Paul Sardinha, the man who has been bringing smash hit drama productions for the past two decades to Old Rochester Regional, has resigned from his position as director.
If you’ve ever been to a show put on by the ORR Drama Club, you would understand why Principal Michael Devoll often refers to the club as the “crown jewel of ORR.”
In his 26 years working at the school, Sardinha has worked with his students to put together around 60 shows, including alumni performances.
Originally working as a musical director for the club for four years in 1991, Sardinha has made many memories during his 22 years as the solo director of the club. He can distinctly remember the serendipity of the day he spoke on the phone with then principal, Jim Egan. In hopes of getting hired as the new director for the club, Sardinha was about to call Egan when he received a call from the principal himself, offering the very job.
Over these past 26 years with Old Rochester, many aspects of the school have changed – especially the size of the student body and the size of the building itself. Sardinha took it upon himself to place name tags above each teacher’s doorway, and signs at the end of every hallway declaring which direction one can find each subject.
Among his other lasting contributions, Sardinha brought to the school auditorium floor lights and the grand piano.
Mrs. Helen Blake, who worked with Sardinha for 25 years, has many memories of her time working alongside him. One particular memory that stands out to her is of the day she brought Paul a songbook that contained music from Carousel. He instantly flipped to the back of the book to get a look at the music. Blake then asked Sardinha if he would play her a song.
“I asked him to play If I Loved You, and he was playing it and I said, ‘Oh no. You have to sing it too,’” said Blake. “I kind of put him on the spot, but it was just such a favorite moment. It was like a special performance just for me, and it was just so beautiful.”
Magnificent sets have also been a trademark of the Drama Club, and that is thanks to Sardinha’s skill of learning through observation.
“When I was a little kid my father was a plumber,” said Sardinha, “and I would go with him on plumbing jobs. A lot of times we worked on houses where the walls were being stripped and the house was being constructed. I’m a visual learner and I would look at the way walls were constructed and think, well, that’s the way you build a wall. So, I put a house together [on stage] the way I saw it happen.”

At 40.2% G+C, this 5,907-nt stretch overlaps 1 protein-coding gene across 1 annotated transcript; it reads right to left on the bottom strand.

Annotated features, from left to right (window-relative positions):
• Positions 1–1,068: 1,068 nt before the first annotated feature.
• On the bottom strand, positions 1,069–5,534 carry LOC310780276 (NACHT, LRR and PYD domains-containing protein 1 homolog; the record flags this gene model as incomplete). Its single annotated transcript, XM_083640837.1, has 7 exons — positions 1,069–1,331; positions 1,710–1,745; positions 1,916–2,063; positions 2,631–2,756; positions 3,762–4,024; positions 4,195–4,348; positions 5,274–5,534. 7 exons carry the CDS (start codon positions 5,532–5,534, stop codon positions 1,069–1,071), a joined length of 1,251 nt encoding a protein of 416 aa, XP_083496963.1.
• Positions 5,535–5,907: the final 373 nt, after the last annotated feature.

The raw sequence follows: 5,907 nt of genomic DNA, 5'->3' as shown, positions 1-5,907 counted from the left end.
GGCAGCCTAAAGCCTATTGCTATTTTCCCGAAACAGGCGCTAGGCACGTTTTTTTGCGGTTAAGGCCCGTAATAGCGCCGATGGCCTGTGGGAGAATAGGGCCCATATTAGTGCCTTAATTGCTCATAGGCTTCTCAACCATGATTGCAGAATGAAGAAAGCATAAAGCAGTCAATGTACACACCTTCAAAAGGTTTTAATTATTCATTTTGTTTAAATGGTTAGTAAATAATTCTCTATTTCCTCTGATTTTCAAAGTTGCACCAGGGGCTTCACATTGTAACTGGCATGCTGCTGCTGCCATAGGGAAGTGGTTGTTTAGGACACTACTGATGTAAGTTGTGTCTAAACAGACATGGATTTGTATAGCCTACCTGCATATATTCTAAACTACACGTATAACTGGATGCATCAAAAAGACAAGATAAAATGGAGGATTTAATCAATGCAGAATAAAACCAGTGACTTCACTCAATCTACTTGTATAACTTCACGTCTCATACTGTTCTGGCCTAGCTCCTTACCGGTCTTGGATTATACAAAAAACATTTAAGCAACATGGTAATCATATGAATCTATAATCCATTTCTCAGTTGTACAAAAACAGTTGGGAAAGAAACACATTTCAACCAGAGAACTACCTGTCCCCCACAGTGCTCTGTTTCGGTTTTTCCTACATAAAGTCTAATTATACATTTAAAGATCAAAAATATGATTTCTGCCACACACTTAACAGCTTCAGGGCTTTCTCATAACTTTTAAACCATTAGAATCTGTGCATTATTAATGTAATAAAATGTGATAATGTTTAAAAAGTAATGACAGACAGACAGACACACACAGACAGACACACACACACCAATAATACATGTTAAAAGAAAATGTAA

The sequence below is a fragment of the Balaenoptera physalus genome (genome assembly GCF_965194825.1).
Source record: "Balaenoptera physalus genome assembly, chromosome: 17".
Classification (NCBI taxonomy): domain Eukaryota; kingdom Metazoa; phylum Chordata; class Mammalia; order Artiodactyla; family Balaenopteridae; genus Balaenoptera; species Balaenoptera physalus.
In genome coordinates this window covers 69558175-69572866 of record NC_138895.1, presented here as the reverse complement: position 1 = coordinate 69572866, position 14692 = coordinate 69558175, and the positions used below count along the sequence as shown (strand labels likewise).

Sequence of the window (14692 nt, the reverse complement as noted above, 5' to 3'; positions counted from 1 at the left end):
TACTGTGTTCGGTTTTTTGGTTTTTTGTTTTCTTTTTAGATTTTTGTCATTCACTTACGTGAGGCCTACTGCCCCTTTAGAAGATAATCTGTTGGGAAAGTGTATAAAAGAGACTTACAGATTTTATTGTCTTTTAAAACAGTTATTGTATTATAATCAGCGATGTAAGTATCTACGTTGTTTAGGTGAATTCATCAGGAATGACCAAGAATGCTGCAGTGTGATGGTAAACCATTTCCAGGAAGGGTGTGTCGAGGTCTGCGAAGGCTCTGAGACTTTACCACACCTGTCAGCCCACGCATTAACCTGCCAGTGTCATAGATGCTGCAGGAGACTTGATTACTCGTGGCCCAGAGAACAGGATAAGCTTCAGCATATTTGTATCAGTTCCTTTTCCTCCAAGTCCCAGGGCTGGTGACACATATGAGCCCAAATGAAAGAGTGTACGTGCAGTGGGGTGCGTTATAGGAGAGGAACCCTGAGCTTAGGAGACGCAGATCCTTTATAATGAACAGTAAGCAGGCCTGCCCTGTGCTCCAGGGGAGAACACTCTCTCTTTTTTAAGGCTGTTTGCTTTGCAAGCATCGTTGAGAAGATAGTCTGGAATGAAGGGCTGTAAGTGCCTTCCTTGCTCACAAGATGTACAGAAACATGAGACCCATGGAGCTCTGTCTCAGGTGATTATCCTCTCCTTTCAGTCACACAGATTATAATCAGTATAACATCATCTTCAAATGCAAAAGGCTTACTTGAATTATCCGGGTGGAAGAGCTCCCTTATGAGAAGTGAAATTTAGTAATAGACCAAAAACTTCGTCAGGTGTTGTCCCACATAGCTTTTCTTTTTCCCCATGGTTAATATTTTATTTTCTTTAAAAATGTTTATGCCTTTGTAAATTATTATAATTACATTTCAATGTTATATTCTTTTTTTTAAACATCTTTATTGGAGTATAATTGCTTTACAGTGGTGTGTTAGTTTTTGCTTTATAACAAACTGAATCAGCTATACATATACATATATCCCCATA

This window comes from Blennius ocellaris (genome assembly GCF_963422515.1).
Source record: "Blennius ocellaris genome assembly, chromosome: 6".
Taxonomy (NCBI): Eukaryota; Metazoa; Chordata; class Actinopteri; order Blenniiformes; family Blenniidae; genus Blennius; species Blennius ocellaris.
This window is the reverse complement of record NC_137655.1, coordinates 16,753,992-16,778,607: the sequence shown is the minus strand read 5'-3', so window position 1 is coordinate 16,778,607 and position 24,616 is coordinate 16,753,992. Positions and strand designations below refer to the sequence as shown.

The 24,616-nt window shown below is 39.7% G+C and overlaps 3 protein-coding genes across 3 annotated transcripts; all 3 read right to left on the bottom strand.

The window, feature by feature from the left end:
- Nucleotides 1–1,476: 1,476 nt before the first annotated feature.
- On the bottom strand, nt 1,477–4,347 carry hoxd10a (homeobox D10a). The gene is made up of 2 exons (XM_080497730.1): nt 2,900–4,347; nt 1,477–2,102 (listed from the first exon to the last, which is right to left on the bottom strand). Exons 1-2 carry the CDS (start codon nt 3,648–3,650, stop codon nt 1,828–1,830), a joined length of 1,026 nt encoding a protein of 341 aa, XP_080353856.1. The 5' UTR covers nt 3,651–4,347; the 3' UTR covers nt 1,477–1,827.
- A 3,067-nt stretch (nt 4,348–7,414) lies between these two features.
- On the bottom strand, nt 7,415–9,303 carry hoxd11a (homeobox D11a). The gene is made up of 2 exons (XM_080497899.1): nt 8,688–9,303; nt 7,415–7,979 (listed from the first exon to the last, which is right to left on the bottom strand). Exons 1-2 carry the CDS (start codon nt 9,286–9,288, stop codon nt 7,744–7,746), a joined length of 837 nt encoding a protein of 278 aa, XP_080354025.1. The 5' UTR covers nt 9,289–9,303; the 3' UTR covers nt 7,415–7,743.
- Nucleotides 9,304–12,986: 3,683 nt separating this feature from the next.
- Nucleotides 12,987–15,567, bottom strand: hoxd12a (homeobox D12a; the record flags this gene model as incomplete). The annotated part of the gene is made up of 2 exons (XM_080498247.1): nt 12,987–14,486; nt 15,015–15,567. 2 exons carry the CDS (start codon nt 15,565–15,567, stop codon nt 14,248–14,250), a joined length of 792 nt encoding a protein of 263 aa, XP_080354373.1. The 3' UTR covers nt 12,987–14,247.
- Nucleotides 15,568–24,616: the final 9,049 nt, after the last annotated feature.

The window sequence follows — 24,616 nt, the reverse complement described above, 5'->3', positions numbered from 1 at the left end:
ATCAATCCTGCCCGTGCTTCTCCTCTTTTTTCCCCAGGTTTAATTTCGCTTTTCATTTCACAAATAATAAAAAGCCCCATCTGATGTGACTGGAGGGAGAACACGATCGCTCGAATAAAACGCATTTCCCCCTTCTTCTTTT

“Just when you think you’ve seen it all, he creates something else that you think can’t happen, and he makes it happen,” said Blake. “He just amazes me.”
It was thanks to these same skills that he was able to become so competent in relation to working the lights, sound booth, and supervising the backstage activities. After years of watching others perform the various aspects of running a show, he was able to emulate their actions easily. Although many believe that the actors are all you need for a show, Sardinha is adamant that they always remember that this thought is wholly incorrect.
“Never, ever, ever disrespect anybody offstage,” said Sardinha. “Without the offstage people, actors have no right being on the stage.”
As for his ability to direct, that was all from his own talent.
“I was told years ago that my instincts were pretty natural.” said Sardinha.
If you were to ask Sardinha what his favorite show was, he probably couldn’t tell you. For him, every single show was special and wonderful in its own way.
“I have moments from every show that I remember fondly,” he said. “I always loved the show that I was working on at the time.”
What he will miss most about the Drama Club, without a doubt, will be, “watching the success,” he said.
“Watching kids coming in who are so unsure of themselves, watching the kids find their security, find themselves, and become more secure with themselves,” said Sardinha.
To the teachers, he urged, “Stay the course. Keep supporting the kids the way we always have.” To the students, he reminded, “Don’t be afraid to try. Don’t be afraid, and thoroughly enjoy the work you guys do.”
About the drama club members, he said, “The kids will always fall in love with the show that they create. It’s up to the director to make it the best it can be, and the kids will never, ever, ever let the director down. They will never let themselves down because they know how much they put in for the show.”
And some advice for everybody: “Never, ever, ever forget the names of the custodians and the secretaries,” said Sardinha. “They are people just like everybody else. They have families: they have highs and they have lows: they have bills. They have happy times. Never forget the custodians. They are the unsung heroes of the building. And the secretaries.”
As for his time spent with the club, Sardinha stated, “I had a fantastic, brilliant time with the Drama Club. Nobody can take away the twenty-six years that Helen and I worked to get there together doing the Drama Club.”
Fondly, he said, “I am extremely pleased that ORR trusted me. I am grateful to the school system for trusting me when they did, and I am also so proud of all the productions we have been able to put together.”
Ninety-nine thousand two hundred – Approximately the number of people who have come to see the productions directed by Paul Sardinha; the number of people who would gladly congratulate him on his 26 years of wonderful work; the number of people who wish him the best.
By Grace Mastroianni